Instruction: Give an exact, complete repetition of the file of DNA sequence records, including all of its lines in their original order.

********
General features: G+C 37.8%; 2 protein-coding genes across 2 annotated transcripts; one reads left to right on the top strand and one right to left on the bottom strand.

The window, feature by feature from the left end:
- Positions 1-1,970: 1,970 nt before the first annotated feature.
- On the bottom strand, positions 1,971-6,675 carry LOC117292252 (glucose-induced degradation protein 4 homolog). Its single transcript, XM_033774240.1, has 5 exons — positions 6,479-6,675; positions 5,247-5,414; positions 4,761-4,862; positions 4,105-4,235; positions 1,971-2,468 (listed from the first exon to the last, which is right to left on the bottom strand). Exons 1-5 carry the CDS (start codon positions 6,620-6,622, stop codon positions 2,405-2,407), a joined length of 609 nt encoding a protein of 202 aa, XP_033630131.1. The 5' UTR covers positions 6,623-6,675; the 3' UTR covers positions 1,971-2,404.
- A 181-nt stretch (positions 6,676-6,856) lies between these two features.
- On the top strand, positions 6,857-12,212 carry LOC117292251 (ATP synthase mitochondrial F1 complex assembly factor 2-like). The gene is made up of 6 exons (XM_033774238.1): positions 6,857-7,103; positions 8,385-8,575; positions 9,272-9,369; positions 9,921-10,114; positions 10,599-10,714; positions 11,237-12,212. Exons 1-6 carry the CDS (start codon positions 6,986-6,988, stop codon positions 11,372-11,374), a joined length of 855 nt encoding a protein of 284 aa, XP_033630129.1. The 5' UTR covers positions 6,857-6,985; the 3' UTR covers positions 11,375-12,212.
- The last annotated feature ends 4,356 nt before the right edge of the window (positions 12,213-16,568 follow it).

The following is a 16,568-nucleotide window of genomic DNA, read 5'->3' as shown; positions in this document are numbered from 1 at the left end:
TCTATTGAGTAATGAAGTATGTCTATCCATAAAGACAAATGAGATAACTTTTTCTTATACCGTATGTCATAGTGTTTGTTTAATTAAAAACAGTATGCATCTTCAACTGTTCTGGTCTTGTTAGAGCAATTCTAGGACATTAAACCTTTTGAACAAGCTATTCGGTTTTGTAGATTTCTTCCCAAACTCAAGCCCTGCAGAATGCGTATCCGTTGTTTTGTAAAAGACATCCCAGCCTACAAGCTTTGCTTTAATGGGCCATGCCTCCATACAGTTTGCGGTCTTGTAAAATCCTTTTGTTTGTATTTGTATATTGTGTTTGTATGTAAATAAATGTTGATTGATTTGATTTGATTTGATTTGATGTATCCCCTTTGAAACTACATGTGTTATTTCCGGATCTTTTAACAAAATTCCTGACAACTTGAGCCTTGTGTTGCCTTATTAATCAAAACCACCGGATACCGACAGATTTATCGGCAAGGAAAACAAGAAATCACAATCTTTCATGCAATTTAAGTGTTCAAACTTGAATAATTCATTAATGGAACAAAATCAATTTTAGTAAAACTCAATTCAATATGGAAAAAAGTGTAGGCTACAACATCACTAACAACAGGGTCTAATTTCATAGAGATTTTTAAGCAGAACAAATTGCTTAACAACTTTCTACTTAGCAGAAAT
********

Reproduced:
General features: G+C 37.8%; 2 protein-coding genes across 2 annotated transcripts; one reads left to right on the top strand and one right to left on the bottom strand.

The window, feature by feature from the left end:
- Positions 1-1,970: 1,970 nt before the first annotated feature.
- On the bottom strand, positions 1,971-6,675 carry LOC117292252 (glucose-induced degradation protein 4 homolog). Its single transcript, XM_033774240.1, has 5 exons — positions 6,479-6,675; positions 5,247-5,414; positions 4,761-4,862; positions 4,105-4,235; positions 1,971-2,468 (listed from the first exon to the last, which is right to left on the bottom strand). Exons 1-5 carry the CDS (start codon positions 6,620-6,622, stop codon positions 2,405-2,407), a joined length of 609 nt encoding a protein of 202 aa, XP_033630131.1. The 5' UTR covers positions 6,623-6,675; the 3' UTR covers positions 1,971-2,404.
- A 181-nt stretch (positions 6,676-6,856) lies between these two features.
- On the top strand, positions 6,857-12,212 carry LOC117292251 (ATP synthase mitochondrial F1 complex assembly factor 2-like). The gene is made up of 6 exons (XM_033774238.1): positions 6,857-7,103; positions 8,385-8,575; positions 9,272-9,369; positions 9,921-10,114; positions 10,599-10,714; positions 11,237-12,212. Exons 1-6 carry the CDS (start codon positions 6,986-6,988, stop codon positions 11,372-11,374), a joined length of 855 nt encoding a protein of 284 aa, XP_033630129.1. The 5' UTR covers positions 6,857-6,985; the 3' UTR covers positions 11,375-12,212.
- The last annotated feature ends 4,356 nt before the right edge of the window (positions 12,213-16,568 follow it).

The following is a 16,568-nucleotide window of genomic DNA, read 5'->3' as shown; positions in this document are numbered from 1 at the left end:
TCTATTGAGTAATGAAGTATGTCTATCCATAAAGACAAATGAGATAACTTTTTCTTATACCGTATGTCATAGTGTTTGTTTAATTAAAAACAGTATGCATCTTCAACTGTTCTGGTCTTGTTAGAGCAATTCTAGGACATTAAACCTTTTGAACAAGCTATTCGGTTTTGTAGATTTCTTCCCAAACTCAAGCCCTGCAGAATGCGTATCCGTTGTTTTGTAAAAGACATCCCAGCCTACAAGCTTTGCTTTAATGGGCCATGCCTCCATACAGTTTGCGGTCTTGTAAAATCCTTTTGTTTGTATTTGTATATTGTGTTTGTATGTAAATAAATGTTGATTGATTTGATTTGATTTGATTTGATGTATCCCCTTTGAAACTACATGTGTTATTTCCGGATCTTTTAACAAAATTCCTGACAACTTGAGCCTTGTGTTGCCTTATTAATCAAAACCACCGGATACCGACAGATTTATCGGCAAGGAAAACAAGAAATCACAATCTTTCATGCAATTTAAGTGTTCAAACTTGAATAATTCATTAATGGAACAAAATCAATTTTAGTAAAACTCAATTCAATATGGAAAAAAGTGTAGGCTACAACATCACTAACAACAGGGTCTAATTTCATAGAGATTTTTAAGCAGAACAAATTGCTTAACAACTTTCTACTTAGCAGAAAT